The regret with which Luciana writes about her family’s dismissal of Pier Giorgio’s sickness is heartbreaking. She spent the rest of her life spreading her brother’s story, wishing they had understood sooner and cared for him better. And yet, his family’s blindness helped to conform him to the Person he most wanted to imitate. It gave him the opportunity to be more like Christ. For as Pier Giorgio—a daily communicant who strived to live the Gospel with every breath he took—was misunderstood by his loved ones as his death came near, so was his Lord misunderstood by His loved ones as His death approached, as well.
In Mark 10:32-34, Jesus tells his apostles something that should have shocked, saddened, and stunned them: “Behold, we are going up to Jerusalem; and the Son of man will be delivered to the chief priests and the scribes, and they will condemn him to death, and deliver him to the Gentiles; and they will mock him, and spit upon him, and scourge him, and kill him; and after three days he will rise.”
The apostles should have wept, right? Shouldn’t they have fallen to their knees in grief? That’s not what Mark says they did, though. He says that James and John came forward to Jesus—and asked Him to let them sit at His right and His left in His glory. He had just told them He was going to be murdered, and they responded with a request for special treatment in heaven.
I imagine James and John might have regretted that move later, when they looked back and understood, in hindsight, what Jesus had been saying. But for some reason, at the time of Jesus’ words, the veil remained. Like Pier Giorgio’s family, Jesus’ apostles did not appear to understand the gravity of the situation they were in. For reasons that might only be revealed in heaven, the veil was not lifted until later.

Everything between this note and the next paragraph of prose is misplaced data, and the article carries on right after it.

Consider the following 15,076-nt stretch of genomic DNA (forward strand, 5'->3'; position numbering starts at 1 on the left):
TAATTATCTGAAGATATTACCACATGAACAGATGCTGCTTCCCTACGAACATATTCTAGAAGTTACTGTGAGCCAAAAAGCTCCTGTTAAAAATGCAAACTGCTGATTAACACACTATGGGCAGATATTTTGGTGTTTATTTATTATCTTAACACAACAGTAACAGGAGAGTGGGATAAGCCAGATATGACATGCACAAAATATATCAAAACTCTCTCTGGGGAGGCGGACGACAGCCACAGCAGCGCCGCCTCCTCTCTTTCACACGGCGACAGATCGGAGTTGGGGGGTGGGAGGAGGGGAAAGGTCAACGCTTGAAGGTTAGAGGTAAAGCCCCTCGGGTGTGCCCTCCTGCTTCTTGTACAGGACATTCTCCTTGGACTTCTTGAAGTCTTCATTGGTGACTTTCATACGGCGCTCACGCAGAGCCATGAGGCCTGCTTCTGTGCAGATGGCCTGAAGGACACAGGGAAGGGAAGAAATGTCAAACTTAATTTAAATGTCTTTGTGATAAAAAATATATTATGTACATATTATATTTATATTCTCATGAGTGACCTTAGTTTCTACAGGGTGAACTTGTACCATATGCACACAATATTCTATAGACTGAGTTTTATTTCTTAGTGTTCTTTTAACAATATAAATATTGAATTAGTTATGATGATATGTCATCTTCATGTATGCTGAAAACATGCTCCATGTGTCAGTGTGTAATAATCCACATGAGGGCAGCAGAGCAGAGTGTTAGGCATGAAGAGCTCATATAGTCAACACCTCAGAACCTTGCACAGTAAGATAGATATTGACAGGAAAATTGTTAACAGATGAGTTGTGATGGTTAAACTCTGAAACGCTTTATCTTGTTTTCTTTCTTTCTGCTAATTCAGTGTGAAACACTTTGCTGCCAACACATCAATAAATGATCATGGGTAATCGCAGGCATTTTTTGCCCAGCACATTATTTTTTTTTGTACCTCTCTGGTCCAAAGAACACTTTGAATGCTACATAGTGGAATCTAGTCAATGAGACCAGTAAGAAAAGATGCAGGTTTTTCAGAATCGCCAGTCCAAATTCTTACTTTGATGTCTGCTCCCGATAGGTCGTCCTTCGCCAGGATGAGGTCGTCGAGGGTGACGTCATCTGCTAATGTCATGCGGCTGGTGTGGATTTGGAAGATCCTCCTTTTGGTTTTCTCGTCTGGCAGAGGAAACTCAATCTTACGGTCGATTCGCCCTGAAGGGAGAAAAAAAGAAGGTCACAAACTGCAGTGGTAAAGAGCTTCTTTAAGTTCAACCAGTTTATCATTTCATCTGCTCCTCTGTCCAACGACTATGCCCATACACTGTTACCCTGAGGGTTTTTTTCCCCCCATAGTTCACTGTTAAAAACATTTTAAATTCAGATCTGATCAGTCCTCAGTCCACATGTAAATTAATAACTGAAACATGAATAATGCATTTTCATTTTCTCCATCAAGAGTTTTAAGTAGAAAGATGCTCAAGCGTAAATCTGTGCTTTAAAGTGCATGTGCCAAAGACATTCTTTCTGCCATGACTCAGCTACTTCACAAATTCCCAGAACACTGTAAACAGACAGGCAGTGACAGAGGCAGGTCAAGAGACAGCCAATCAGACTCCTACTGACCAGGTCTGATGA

As Saint Paul says, the Lord “will bring to light the things now hidden in darkness and will disclose the purposes of the heart. Then every man will receive his commendations from God.” (1 Corinthians 4:5) For Pier Giorgio, the time to “bring to light the things now hidden” was approaching hand in hand with the end of his earthly life.
Two days after Pier Giorgio’s grandmother died, the doctor who had diagnosed him with rheumatism returned and, deeply grieved by what he found, called for a second doctor, who called for a third, to confirm the sad diagnosis: poliomyelitis.
His family reeled in shock and grasped for quickly unraveling threads of hope while the paralysis moved into his lungs. As they struggled to comprehend the first hidden truth—that he was dying—the second hidden truth came to the surface as well: that he had been surreptitiously serving the poor in the manner of a saint.
“During his life he had kept quiet about his poor,” writes Luciana, “but at this point, having sensed his imminent death, he was forced to reveal himself.” One of his last acts was to ask Luciana to retrieve some medicine and a pawn ticket from his study. With effort that Luciana calls “impossible to describe,” he scrawled a note to ensure the items would reach the poor people for whom he had kept them. This small glimpse of charity on his deathbed was only a hint of what would come to light after his death.
Pier Giorgio took his last breath on July 4, 1925. At his funeral, thousands of people from every part of the city flooded the streets.
“The letters we began to receive and even more what was said about Pier Giorgio by unknown friends and all the strangers who turned to us constituted a revelation so imposing and so sublime that it overwhelmed us at least as much as his death,” Luciana writes. Only then did his family realize the impact he had made and the lives he had touched in the name of Jesus. Only then did they begin to understand the truth about Pier Giorgio. Only then did the lifted veil reveal that they had been living with a person of extraordinary grace.
On his feast day, July 4, and always, let us ask Blessed Pier Giorgio to intercede for us, that we, too, may live and die in humility, charity, and holiness.
Blessed Pier Giorgio Frassati, pray for us!